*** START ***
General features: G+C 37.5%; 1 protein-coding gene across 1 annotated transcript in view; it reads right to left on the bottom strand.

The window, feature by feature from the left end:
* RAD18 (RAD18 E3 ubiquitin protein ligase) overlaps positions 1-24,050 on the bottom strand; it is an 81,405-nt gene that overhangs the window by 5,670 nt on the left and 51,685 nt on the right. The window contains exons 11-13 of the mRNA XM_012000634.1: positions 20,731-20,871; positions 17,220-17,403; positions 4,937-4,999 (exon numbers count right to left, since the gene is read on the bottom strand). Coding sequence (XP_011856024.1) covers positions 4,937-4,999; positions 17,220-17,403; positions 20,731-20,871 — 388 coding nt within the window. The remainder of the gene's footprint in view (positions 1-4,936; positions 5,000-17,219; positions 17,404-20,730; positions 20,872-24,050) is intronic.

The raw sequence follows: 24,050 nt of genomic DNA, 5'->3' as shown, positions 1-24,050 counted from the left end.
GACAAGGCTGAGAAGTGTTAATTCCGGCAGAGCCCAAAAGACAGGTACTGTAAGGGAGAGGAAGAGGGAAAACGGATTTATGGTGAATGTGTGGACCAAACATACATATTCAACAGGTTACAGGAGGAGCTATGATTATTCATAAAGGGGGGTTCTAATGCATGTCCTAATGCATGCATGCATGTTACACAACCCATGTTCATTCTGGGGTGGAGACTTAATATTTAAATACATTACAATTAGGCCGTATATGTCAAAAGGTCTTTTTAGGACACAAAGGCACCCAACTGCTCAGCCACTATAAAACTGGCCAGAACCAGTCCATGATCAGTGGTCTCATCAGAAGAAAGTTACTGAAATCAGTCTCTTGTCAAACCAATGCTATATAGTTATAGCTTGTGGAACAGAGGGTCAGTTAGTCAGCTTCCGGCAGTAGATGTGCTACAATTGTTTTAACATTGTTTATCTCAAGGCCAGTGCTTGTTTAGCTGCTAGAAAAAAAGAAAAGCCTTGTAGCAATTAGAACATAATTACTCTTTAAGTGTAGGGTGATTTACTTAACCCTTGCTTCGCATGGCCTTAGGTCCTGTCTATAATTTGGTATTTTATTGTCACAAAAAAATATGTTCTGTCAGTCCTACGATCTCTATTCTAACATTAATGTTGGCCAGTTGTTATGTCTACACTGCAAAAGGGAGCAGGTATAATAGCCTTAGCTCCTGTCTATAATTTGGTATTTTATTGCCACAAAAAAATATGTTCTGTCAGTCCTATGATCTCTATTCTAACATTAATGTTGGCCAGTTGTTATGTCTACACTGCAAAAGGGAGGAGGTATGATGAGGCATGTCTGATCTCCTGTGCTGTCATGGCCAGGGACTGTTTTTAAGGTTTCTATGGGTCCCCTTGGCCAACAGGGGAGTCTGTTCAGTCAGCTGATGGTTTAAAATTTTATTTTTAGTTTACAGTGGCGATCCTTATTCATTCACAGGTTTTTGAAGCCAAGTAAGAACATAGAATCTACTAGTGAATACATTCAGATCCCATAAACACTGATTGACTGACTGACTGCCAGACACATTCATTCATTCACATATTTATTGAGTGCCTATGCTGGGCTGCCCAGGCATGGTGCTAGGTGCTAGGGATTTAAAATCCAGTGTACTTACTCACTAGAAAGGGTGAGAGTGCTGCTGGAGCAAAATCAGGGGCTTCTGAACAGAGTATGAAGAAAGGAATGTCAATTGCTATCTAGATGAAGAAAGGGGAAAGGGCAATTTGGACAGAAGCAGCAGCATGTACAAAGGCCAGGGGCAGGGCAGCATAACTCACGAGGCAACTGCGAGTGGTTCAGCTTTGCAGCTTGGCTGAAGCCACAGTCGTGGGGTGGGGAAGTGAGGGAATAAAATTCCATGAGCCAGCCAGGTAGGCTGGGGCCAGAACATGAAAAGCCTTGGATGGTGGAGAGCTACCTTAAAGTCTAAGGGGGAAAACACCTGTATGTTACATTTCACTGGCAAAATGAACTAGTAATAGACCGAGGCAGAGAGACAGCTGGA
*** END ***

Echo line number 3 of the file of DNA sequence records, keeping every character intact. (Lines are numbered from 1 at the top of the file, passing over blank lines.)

* RAD18 (RAD18 E3 ubiquitin protein ligase) overlaps positions 1-24,050 on the bottom strand; it is an 81,405-nt gene that overhangs the window by 5,670 nt on the left and 51,685 nt on the right. The window contains exons 11-13 of the mRNA XM_012000634.1: positions 20,731-20,871; positions 17,220-17,403; positions 4,937-4,999 (exon numbers count right to left, since the gene is read on the bottom strand). Coding sequence (XP_011856024.1) covers positions 4,937-4,999; positions 17,220-17,403; positions 20,731-20,871 — 388 coding nt within the window. The remainder of the gene's footprint in view (positions 1-4,936; positions 5,000-17,219; positions 17,404-20,730; positions 20,872-24,050) is intronic.